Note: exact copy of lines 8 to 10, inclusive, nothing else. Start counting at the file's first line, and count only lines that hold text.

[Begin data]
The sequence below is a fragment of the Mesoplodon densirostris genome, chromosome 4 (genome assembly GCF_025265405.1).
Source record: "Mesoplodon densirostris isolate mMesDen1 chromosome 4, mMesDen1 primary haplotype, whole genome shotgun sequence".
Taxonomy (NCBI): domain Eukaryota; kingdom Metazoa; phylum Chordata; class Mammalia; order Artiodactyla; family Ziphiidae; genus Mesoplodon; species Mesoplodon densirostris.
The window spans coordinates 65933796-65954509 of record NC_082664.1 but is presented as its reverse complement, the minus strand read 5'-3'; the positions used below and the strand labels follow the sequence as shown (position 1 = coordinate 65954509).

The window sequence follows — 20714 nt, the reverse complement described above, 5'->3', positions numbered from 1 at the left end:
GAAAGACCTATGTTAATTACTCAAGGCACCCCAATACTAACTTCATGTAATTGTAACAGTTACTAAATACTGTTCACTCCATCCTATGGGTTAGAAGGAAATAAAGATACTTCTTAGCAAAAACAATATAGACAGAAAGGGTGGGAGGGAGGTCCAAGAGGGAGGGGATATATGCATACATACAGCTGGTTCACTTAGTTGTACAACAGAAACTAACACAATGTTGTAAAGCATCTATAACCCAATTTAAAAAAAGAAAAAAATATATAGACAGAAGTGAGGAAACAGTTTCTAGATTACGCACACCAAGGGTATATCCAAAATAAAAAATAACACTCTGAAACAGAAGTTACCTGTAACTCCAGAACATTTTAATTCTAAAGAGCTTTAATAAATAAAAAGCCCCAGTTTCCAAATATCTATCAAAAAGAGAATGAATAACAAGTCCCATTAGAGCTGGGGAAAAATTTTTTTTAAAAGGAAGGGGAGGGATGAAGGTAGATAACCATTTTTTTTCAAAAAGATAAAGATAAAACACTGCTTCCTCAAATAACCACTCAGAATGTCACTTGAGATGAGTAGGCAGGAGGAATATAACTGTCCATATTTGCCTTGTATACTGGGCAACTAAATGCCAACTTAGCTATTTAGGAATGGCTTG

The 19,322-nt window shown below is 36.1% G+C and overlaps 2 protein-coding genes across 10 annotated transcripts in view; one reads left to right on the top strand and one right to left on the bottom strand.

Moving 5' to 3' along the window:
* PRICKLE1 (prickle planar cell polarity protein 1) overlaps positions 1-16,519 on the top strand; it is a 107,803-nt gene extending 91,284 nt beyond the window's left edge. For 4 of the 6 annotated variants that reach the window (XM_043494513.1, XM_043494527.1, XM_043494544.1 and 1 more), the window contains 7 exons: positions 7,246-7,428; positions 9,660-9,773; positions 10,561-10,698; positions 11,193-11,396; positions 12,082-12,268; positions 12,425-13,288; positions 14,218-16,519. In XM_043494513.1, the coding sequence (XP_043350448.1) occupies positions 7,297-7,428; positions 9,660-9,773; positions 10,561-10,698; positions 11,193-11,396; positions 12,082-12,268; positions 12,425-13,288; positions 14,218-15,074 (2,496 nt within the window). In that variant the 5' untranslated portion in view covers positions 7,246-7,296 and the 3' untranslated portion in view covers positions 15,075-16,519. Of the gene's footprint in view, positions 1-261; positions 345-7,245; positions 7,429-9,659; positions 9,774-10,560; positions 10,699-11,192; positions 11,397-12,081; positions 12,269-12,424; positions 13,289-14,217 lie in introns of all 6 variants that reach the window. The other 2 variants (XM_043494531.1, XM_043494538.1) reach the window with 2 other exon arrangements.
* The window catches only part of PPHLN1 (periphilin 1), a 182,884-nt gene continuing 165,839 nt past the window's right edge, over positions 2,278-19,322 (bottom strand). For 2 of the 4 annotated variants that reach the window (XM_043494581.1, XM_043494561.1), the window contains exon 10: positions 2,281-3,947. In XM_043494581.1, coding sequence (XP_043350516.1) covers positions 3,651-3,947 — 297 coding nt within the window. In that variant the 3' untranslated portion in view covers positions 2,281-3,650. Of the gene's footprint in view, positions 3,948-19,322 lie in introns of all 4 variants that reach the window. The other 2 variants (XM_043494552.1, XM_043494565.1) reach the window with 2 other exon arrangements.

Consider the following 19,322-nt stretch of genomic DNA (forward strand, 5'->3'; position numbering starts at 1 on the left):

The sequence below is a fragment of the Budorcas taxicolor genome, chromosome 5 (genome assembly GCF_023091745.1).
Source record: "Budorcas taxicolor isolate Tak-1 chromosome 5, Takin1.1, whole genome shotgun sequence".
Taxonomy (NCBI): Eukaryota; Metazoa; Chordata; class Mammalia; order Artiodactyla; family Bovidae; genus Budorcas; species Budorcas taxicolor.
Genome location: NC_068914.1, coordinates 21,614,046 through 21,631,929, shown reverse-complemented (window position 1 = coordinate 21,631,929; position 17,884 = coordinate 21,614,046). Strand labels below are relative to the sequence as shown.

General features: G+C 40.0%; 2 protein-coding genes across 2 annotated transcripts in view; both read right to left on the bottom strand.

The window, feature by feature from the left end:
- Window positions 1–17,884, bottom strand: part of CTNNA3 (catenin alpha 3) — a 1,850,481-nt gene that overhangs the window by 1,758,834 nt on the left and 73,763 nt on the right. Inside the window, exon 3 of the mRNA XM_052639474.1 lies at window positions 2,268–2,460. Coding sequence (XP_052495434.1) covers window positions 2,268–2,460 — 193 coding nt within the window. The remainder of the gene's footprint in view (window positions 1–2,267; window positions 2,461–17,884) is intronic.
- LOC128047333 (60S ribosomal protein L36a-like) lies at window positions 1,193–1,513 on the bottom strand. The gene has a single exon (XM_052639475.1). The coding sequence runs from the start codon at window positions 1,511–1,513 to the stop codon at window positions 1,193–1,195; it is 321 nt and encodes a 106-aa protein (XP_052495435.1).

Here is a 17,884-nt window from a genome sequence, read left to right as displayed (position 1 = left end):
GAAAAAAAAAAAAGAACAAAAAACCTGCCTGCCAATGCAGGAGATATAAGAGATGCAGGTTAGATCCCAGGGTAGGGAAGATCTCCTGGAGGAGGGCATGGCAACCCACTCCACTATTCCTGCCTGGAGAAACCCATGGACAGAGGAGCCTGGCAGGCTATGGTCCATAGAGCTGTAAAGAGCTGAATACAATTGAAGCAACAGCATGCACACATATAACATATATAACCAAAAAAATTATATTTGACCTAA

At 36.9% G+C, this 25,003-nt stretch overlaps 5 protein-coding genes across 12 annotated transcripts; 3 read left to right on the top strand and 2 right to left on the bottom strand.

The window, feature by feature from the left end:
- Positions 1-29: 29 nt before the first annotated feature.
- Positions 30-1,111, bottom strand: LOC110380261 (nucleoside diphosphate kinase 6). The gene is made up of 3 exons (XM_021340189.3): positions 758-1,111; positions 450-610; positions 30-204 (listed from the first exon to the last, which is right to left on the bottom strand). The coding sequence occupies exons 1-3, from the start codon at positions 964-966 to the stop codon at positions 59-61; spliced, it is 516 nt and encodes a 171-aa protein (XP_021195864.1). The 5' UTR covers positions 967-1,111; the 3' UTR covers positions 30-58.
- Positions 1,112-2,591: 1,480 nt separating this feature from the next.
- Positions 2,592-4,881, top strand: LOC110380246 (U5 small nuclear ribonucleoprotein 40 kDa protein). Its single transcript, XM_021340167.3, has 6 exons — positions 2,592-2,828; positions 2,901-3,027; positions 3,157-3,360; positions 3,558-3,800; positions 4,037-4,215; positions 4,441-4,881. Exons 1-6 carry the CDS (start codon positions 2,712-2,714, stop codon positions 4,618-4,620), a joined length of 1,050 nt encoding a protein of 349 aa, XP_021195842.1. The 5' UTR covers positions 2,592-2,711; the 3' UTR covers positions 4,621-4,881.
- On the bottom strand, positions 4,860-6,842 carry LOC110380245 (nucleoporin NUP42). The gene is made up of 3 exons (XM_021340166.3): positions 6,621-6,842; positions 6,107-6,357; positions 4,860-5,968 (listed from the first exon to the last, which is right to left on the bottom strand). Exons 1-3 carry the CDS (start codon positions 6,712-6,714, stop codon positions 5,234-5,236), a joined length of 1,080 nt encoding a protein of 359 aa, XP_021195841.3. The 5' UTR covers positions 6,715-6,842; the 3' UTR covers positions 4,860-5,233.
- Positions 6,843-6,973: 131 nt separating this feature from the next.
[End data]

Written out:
Moving 5' to 3' along the window:
* PRICKLE1 (prickle planar cell polarity protein 1) overlaps positions 1-16,519 on the top strand; it is a 107,803-nt gene extending 91,284 nt beyond the window's left edge. For 4 of the 6 annotated variants that reach the window (XM_043494513.1, XM_043494527.1, XM_043494544.1 and 1 more), the window contains 7 exons: positions 7,246-7,428; positions 9,660-9,773; positions 10,561-10,698; positions 11,193-11,396; positions 12,082-12,268; positions 12,425-13,288; positions 14,218-16,519. In XM_043494513.1, the coding sequence (XP_043350448.1) occupies positions 7,297-7,428; positions 9,660-9,773; positions 10,561-10,698; positions 11,193-11,396; positions 12,082-12,268; positions 12,425-13,288; positions 14,218-15,074 (2,496 nt within the window). In that variant the 5' untranslated portion in view covers positions 7,246-7,296 and the 3' untranslated portion in view covers positions 15,075-16,519. Of the gene's footprint in view, positions 1-261; positions 345-7,245; positions 7,429-9,659; positions 9,774-10,560; positions 10,699-11,192; positions 11,397-12,081; positions 12,269-12,424; positions 13,289-14,217 lie in introns of all 6 variants that reach the window. The other 2 variants (XM_043494531.1, XM_043494538.1) reach the window with 2 other exon arrangements.
* The window catches only part of PPHLN1 (periphilin 1), a 182,884-nt gene continuing 165,839 nt past the window's right edge, over positions 2,278-19,322 (bottom strand). For 2 of the 4 annotated variants that reach the window (XM_043494581.1, XM_043494561.1), the window contains exon 10: positions 2,281-3,947. In XM_043494581.1, coding sequence (XP_043350516.1) covers positions 3,651-3,947 — 297 coding nt within the window. In that variant the 3' untranslated portion in view covers positions 2,281-3,650. Of the gene's footprint in view, positions 3,948-19,322 lie in introns of all 4 variants that reach the window. The other 2 variants (XM_043494552.1, XM_043494565.1) reach the window with 2 other exon arrangements.